There are some boundaries that have to be sacred, that can’t be crossed no matter what. During college, I saw plenty of pot around. It was offered to me on more than one occasion. I never tried it. I felt pressured to drink until I stopped hanging around with those people. I’ve been with people who wanted to shoplift, and when they went to make their move, I ran out of the store. Not only did I not want to get caught with them, I didn’t want to associate with them anymore. Because these people were willing to cross boundaries that were sacred to me. I got plenty of ridicule in college for going to church on Sundays but that was a boundary for me. And I lost just about all my friends when I told them I was going to go to the seminary, that God’s call was also a sacred boundary I could not ignore. In my professional life, there have been times I’ve been asked and even pressured to do things I knew were wrong, and I stood up and did the right thing (at least I hope I have), even though it came at personal cost.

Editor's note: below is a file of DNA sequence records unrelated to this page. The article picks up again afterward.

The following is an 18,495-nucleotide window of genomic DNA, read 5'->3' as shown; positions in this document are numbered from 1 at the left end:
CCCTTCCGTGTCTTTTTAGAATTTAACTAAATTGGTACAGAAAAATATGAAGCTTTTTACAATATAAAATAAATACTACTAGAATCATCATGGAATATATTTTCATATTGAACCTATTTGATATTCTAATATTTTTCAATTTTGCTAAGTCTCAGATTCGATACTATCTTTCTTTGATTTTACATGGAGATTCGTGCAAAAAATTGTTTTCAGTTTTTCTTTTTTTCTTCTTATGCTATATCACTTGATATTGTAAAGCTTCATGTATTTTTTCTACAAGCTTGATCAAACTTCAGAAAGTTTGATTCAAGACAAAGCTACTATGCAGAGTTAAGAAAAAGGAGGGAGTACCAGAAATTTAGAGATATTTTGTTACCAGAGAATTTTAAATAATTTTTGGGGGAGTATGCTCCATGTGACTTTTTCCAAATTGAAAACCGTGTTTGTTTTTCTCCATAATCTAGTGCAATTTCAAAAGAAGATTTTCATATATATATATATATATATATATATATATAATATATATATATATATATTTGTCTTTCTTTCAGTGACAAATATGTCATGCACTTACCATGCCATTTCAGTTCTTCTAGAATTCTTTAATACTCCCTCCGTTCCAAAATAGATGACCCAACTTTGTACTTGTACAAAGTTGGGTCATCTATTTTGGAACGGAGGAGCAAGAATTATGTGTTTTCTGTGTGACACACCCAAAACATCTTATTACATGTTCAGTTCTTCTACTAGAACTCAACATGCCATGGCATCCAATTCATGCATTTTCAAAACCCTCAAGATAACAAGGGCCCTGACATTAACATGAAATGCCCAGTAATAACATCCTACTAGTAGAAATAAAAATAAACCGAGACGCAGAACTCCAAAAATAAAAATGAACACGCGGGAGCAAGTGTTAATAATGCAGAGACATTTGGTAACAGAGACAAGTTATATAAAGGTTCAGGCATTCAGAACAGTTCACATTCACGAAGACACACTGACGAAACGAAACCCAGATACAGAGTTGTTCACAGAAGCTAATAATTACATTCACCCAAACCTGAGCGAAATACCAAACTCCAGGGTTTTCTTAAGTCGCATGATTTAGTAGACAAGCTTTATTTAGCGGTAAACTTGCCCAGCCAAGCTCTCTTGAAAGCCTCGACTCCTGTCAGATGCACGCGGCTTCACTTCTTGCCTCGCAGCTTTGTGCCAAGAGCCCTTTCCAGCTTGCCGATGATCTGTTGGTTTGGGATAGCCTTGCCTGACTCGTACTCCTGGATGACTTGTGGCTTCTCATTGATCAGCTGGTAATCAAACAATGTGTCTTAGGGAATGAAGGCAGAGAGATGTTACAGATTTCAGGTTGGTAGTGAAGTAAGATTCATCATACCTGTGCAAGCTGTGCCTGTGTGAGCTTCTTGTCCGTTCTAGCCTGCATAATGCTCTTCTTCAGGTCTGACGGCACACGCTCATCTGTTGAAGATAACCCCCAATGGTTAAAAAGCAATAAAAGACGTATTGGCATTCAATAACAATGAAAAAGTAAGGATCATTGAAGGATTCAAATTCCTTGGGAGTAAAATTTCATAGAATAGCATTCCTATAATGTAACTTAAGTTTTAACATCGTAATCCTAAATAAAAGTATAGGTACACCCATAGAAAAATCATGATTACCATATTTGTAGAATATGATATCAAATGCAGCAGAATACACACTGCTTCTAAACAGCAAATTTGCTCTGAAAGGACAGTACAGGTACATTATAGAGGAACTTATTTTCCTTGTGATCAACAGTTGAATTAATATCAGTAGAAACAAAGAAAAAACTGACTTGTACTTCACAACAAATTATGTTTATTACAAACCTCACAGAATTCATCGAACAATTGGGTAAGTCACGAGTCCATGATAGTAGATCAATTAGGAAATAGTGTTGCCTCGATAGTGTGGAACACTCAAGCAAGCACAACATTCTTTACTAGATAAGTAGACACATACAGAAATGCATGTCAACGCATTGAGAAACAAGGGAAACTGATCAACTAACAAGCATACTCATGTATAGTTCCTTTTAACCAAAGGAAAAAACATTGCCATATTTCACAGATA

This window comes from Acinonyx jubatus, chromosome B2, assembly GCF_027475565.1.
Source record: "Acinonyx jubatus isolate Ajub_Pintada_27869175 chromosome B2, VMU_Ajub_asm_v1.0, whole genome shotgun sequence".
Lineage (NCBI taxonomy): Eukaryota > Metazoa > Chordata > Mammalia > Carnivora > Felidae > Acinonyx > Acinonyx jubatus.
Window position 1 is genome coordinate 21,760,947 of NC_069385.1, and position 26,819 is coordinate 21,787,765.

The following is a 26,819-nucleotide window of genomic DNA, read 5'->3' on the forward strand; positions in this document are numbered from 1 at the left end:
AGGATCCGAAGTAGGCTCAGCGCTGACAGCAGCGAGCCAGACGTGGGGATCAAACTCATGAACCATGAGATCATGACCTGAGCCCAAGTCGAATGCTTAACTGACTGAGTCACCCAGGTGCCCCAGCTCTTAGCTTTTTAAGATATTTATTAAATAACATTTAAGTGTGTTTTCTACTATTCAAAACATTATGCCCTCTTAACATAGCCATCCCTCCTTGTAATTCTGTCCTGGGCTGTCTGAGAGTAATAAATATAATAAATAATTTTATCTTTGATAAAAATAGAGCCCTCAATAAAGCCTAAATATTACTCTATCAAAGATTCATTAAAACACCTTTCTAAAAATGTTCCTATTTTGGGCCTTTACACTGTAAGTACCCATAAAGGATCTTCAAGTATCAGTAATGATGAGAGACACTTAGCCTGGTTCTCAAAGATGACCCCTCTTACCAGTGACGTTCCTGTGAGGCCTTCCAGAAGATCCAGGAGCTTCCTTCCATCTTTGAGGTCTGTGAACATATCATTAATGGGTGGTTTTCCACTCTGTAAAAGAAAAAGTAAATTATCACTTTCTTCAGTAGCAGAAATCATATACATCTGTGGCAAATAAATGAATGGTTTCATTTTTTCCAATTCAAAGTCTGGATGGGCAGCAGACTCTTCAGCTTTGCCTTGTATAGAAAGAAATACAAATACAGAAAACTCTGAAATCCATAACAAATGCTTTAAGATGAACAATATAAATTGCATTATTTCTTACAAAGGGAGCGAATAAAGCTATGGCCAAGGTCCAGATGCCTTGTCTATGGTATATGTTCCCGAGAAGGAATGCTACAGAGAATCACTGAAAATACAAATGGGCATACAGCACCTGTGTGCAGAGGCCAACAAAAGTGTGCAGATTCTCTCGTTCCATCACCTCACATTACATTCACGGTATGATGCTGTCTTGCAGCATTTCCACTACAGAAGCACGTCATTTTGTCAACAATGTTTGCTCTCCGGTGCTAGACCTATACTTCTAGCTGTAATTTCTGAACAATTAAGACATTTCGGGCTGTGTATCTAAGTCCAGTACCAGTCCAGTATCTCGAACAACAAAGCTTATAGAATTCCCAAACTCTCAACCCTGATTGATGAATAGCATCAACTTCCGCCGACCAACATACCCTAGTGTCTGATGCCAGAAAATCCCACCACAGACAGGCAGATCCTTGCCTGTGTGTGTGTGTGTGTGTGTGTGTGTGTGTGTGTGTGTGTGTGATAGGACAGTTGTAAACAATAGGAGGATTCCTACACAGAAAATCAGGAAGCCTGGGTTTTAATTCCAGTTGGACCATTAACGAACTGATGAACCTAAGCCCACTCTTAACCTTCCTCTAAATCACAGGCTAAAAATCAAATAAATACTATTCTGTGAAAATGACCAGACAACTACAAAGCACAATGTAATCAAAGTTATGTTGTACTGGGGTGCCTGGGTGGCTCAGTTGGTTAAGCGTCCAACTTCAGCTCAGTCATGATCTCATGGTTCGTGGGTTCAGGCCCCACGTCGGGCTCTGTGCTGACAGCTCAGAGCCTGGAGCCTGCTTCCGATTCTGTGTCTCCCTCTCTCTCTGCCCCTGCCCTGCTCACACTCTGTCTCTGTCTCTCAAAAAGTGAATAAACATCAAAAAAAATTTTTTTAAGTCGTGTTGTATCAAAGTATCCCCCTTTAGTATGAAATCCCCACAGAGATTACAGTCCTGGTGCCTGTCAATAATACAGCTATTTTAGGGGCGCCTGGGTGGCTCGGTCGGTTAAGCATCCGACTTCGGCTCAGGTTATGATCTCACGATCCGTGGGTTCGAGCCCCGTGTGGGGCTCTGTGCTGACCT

Everyone has their own secret heart, their own lines that they draw between what they know is right and what they know is wrong. Certain things, we are not sure on, and that’s part of learning and growing, but most things we know what is right and what is wrong. If it is illegal, it is wrong. If it degrades ourselves or someone else, it is wrong. If it profanes God, it is wrong. If it hurts someone else, it is wrong. We all know that deep down.